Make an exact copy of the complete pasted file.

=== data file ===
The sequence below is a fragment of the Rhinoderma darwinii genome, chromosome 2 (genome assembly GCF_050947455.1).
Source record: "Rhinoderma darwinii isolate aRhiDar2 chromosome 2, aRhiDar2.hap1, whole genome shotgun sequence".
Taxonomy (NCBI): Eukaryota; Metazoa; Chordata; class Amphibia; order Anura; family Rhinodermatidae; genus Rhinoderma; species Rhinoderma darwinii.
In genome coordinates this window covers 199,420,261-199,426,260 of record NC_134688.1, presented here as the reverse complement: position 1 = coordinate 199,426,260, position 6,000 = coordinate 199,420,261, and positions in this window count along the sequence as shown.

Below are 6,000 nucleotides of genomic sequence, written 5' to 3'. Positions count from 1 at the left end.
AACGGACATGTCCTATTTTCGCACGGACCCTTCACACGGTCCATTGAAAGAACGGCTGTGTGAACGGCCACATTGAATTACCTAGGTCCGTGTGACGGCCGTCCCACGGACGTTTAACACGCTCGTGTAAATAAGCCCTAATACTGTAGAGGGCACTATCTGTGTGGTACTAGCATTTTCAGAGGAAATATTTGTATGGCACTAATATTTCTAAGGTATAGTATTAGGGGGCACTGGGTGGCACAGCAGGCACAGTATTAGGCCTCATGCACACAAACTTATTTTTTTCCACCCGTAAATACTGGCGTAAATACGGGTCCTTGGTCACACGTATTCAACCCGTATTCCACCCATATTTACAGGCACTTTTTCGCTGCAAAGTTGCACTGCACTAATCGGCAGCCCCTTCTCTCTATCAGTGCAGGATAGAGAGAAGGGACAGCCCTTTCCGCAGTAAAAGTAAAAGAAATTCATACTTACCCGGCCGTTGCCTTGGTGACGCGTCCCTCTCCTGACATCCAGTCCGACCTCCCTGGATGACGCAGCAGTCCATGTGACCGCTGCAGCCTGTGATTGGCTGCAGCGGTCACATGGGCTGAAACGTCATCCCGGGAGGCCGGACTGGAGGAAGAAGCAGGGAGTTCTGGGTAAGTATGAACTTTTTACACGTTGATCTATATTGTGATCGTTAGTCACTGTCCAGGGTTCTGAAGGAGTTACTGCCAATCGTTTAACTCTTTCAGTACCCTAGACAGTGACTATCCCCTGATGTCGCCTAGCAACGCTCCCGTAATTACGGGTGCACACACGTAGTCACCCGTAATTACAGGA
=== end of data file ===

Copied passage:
The sequence below is a fragment of the Rhinoderma darwinii genome, chromosome 2 (genome assembly GCF_050947455.1).
Source record: "Rhinoderma darwinii isolate aRhiDar2 chromosome 2, aRhiDar2.hap1, whole genome shotgun sequence".
Taxonomy (NCBI): Eukaryota; Metazoa; Chordata; class Amphibia; order Anura; family Rhinodermatidae; genus Rhinoderma; species Rhinoderma darwinii.
In genome coordinates this window covers 199,420,261-199,426,260 of record NC_134688.1, presented here as the reverse complement: position 1 = coordinate 199,426,260, position 6,000 = coordinate 199,420,261, and positions in this window count along the sequence as shown.

Below are 6,000 nucleotides of genomic sequence, written 5' to 3'. Positions count from 1 at the left end.
AACGGACATGTCCTATTTTCGCACGGACCCTTCACACGGTCCATTGAAAGAACGGCTGTGTGAACGGCCACATTGAATTACCTAGGTCCGTGTGACGGCCGTCCCACGGACGTTTAACACGCTCGTGTAAATAAGCCCTAATACTGTAGAGGGCACTATCTGTGTGGTACTAGCATTTTCAGAGGAAATATTTGTATGGCACTAATATTTCTAAGGTATAGTATTAGGGGGCACTGGGTGGCACAGCAGGCACAGTATTAGGCCTCATGCACACAAACTTATTTTTTTCCACCCGTAAATACTGGCGTAAATACGGGTCCTTGGTCACACGTATTCAACCCGTATTCCACCCATATTTACAGGCACTTTTTCGCTGCAAAGTTGCACTGCACTAATCGGCAGCCCCTTCTCTCTATCAGTGCAGGATAGAGAGAAGGGACAGCCCTTTCCGCAGTAAAAGTAAAAGAAATTCATACTTACCCGGCCGTTGCCTTGGTGACGCGTCCCTCTCCTGACATCCAGTCCGACCTCCCTGGATGACGCAGCAGTCCATGTGACCGCTGCAGCCTGTGATTGGCTGCAGCGGTCACATGGGCTGAAACGTCATCCCGGGAGGCCGGACTGGAGGAAGAAGCAGGGAGTTCTGGGTAAGTATGAACTTTTTACACGTTGATCTATATTGTGATCGTTAGTCACTGTCCAGGGTTCTGAAGGAGTTACTGCCAATCGTTTAACTCTTTCAGTACCCTAGACAGTGACTATCCCCTGATGTCGCCTAGCAACGCTCCCGTAATTACGGGTGCACACACGTAGTCACCCGTAATTACAGGA